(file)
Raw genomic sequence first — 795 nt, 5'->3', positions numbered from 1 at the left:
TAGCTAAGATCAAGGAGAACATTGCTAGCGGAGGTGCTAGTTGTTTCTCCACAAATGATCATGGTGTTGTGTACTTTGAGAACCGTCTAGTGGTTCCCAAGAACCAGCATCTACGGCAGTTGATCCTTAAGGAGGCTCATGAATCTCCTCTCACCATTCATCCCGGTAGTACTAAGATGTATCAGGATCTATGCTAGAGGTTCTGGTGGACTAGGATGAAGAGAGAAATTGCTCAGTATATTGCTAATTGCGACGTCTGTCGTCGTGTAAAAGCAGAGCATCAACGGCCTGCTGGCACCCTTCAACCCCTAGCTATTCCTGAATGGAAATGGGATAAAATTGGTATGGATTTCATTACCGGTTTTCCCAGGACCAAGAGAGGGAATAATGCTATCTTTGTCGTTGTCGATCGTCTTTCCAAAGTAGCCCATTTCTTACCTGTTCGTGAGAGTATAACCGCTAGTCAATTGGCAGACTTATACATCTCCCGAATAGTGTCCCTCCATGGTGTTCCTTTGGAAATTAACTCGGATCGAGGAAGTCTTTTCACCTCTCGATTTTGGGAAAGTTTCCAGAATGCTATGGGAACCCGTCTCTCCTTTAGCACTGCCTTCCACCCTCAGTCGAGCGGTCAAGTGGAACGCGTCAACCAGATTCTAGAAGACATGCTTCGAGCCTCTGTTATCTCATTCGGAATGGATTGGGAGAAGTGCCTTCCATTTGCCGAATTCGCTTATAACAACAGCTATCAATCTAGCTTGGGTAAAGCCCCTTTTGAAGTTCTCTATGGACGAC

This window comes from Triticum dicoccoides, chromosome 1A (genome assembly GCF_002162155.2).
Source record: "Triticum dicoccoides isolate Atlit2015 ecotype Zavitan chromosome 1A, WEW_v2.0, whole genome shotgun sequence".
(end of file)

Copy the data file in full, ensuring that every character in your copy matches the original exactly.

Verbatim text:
Raw genomic sequence first — 795 nt, 5'->3', positions numbered from 1 at the left:
TAGCTAAGATCAAGGAGAACATTGCTAGCGGAGGTGCTAGTTGTTTCTCCACAAATGATCATGGTGTTGTGTACTTTGAGAACCGTCTAGTGGTTCCCAAGAACCAGCATCTACGGCAGTTGATCCTTAAGGAGGCTCATGAATCTCCTCTCACCATTCATCCCGGTAGTACTAAGATGTATCAGGATCTATGCTAGAGGTTCTGGTGGACTAGGATGAAGAGAGAAATTGCTCAGTATATTGCTAATTGCGACGTCTGTCGTCGTGTAAAAGCAGAGCATCAACGGCCTGCTGGCACCCTTCAACCCCTAGCTATTCCTGAATGGAAATGGGATAAAATTGGTATGGATTTCATTACCGGTTTTCCCAGGACCAAGAGAGGGAATAATGCTATCTTTGTCGTTGTCGATCGTCTTTCCAAAGTAGCCCATTTCTTACCTGTTCGTGAGAGTATAACCGCTAGTCAATTGGCAGACTTATACATCTCCCGAATAGTGTCCCTCCATGGTGTTCCTTTGGAAATTAACTCGGATCGAGGAAGTCTTTTCACCTCTCGATTTTGGGAAAGTTTCCAGAATGCTATGGGAACCCGTCTCTCCTTTAGCACTGCCTTCCACCCTCAGTCGAGCGGTCAAGTGGAACGCGTCAACCAGATTCTAGAAGACATGCTTCGAGCCTCTGTTATCTCATTCGGAATGGATTGGGAGAAGTGCCTTCCATTTGCCGAATTCGCTTATAACAACAGCTATCAATCTAGCTTGGGTAAAGCCCCTTTTGAAGTTCTCTATGGACGAC

This window comes from Triticum dicoccoides, chromosome 1A (genome assembly GCF_002162155.2).
Source record: "Triticum dicoccoides isolate Atlit2015 ecotype Zavitan chromosome 1A, WEW_v2.0, whole genome shotgun sequence".